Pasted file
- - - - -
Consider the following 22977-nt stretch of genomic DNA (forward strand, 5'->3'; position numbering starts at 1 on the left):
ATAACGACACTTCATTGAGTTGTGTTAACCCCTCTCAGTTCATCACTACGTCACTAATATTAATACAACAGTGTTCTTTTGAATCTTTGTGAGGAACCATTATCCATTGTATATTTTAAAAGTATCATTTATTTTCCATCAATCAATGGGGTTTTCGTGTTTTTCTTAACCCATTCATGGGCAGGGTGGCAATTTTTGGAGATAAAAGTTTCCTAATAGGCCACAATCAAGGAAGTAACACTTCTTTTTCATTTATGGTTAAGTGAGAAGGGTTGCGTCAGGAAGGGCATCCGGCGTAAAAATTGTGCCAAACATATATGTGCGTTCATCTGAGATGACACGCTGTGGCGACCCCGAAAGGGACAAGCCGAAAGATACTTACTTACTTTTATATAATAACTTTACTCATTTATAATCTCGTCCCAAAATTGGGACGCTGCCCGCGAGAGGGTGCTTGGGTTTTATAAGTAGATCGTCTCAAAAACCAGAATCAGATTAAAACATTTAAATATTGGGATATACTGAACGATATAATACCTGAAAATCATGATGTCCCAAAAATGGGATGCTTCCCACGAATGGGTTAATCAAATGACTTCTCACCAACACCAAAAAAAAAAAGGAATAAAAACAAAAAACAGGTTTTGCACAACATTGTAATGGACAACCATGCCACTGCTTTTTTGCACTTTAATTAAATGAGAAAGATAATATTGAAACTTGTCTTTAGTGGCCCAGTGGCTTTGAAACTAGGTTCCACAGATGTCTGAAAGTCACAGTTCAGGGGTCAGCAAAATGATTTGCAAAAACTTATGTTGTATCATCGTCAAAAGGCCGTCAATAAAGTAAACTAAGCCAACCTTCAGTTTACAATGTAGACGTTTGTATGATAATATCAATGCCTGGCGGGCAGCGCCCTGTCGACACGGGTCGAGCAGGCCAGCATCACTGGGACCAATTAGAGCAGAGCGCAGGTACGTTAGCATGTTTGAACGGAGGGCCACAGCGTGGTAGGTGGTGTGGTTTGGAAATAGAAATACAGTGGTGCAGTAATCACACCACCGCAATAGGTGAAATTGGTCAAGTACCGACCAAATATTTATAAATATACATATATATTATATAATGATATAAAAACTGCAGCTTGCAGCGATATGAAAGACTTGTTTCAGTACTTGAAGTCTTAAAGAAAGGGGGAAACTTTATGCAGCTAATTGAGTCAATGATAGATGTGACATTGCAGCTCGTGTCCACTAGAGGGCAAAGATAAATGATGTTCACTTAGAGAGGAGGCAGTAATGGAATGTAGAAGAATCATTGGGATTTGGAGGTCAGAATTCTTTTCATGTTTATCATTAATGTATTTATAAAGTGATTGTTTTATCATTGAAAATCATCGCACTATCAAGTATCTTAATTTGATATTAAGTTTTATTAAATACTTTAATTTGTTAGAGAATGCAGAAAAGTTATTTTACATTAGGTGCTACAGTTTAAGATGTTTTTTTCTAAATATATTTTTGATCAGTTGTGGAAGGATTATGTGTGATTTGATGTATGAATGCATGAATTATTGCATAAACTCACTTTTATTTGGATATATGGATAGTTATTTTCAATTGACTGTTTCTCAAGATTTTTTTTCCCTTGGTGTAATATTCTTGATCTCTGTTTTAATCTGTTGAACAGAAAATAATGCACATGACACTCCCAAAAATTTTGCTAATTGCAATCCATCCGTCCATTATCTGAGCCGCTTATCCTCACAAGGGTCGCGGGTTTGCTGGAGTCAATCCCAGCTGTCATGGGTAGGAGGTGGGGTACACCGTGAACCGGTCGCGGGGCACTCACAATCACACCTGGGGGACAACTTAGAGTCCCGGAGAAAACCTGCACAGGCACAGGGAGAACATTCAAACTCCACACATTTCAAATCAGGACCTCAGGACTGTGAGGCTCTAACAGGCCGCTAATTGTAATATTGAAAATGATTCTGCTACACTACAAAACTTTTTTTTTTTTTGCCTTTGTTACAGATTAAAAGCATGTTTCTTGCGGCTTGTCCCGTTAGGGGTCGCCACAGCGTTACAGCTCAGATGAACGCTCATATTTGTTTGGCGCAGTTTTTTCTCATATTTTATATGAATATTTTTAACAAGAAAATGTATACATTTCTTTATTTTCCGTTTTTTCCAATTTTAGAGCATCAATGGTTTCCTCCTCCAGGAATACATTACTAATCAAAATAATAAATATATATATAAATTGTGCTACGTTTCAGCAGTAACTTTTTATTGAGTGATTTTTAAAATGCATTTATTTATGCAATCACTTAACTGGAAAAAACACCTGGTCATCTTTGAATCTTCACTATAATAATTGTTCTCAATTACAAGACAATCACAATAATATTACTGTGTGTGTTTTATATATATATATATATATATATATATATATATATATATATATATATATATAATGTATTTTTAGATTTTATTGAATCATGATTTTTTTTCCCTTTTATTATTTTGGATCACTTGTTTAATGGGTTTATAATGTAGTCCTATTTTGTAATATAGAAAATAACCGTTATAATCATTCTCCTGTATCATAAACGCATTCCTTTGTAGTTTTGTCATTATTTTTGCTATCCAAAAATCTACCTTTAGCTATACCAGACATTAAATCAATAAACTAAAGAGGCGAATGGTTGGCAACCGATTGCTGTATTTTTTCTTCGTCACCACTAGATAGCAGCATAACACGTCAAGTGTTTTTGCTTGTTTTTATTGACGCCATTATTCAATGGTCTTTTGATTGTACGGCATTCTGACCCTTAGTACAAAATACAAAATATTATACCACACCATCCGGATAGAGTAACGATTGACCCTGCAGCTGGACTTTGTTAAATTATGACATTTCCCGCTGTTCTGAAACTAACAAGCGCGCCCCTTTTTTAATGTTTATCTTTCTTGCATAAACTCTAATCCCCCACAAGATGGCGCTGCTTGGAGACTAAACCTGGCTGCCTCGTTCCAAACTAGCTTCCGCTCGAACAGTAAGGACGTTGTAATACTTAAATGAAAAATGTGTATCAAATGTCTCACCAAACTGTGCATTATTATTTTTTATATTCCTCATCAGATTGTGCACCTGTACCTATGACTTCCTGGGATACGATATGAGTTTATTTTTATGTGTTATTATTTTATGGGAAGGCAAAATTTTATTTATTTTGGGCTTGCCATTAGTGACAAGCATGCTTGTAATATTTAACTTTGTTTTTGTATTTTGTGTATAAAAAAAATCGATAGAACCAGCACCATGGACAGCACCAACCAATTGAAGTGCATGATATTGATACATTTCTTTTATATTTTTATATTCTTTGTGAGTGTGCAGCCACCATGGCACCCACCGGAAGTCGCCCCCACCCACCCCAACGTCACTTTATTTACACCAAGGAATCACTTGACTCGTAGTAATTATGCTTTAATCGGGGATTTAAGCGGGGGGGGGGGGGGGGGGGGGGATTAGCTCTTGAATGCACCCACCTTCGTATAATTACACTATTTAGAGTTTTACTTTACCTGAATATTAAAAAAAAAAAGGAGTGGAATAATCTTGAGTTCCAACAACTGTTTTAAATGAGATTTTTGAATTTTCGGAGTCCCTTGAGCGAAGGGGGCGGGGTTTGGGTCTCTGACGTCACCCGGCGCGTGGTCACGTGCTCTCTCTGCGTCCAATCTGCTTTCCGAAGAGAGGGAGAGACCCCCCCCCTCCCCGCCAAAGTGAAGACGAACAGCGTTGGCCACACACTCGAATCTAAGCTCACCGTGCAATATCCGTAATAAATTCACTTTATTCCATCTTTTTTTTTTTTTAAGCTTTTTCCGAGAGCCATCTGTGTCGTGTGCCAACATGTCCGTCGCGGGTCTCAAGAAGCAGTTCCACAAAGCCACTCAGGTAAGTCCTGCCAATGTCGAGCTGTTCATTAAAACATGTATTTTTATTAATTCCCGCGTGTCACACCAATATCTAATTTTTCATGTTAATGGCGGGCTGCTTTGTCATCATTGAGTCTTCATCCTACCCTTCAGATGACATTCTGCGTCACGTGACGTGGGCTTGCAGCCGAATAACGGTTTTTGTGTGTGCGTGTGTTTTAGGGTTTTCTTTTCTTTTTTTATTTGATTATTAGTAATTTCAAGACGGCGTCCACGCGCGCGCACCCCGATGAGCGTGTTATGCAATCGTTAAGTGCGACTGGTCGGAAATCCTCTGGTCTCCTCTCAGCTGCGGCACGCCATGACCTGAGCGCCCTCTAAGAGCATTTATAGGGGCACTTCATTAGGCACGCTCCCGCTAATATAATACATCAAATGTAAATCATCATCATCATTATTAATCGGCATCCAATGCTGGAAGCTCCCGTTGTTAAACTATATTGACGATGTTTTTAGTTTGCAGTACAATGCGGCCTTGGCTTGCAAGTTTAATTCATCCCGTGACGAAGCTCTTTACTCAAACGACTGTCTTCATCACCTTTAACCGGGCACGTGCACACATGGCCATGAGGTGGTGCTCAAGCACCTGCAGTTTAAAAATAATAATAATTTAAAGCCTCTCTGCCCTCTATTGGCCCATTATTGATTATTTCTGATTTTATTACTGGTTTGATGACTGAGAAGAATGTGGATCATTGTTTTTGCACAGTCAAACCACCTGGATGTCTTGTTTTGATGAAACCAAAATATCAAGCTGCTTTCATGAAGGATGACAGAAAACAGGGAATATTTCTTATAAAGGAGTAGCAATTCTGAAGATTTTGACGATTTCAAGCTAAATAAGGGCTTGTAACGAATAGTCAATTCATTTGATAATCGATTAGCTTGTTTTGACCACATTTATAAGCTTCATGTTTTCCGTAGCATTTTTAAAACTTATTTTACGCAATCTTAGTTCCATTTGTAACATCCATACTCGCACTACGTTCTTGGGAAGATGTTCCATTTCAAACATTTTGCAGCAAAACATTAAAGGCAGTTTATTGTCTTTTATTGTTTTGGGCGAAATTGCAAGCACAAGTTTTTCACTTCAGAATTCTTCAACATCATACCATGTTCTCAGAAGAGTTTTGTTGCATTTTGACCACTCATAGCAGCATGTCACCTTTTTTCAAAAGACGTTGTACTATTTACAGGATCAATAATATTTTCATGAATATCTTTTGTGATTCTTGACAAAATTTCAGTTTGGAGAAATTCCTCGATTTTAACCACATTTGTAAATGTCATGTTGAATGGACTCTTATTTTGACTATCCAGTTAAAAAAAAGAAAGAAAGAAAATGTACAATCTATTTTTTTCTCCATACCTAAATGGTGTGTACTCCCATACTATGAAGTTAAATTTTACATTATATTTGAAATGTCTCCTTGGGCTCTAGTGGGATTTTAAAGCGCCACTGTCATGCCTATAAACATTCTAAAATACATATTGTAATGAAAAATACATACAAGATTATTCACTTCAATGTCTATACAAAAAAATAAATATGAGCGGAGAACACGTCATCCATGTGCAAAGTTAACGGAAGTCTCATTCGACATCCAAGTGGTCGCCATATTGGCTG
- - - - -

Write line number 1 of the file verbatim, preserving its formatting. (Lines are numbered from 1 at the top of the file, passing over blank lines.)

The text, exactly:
Consider the following 22977-nt stretch of genomic DNA (forward strand, 5'->3'; position numbering starts at 1 on the left):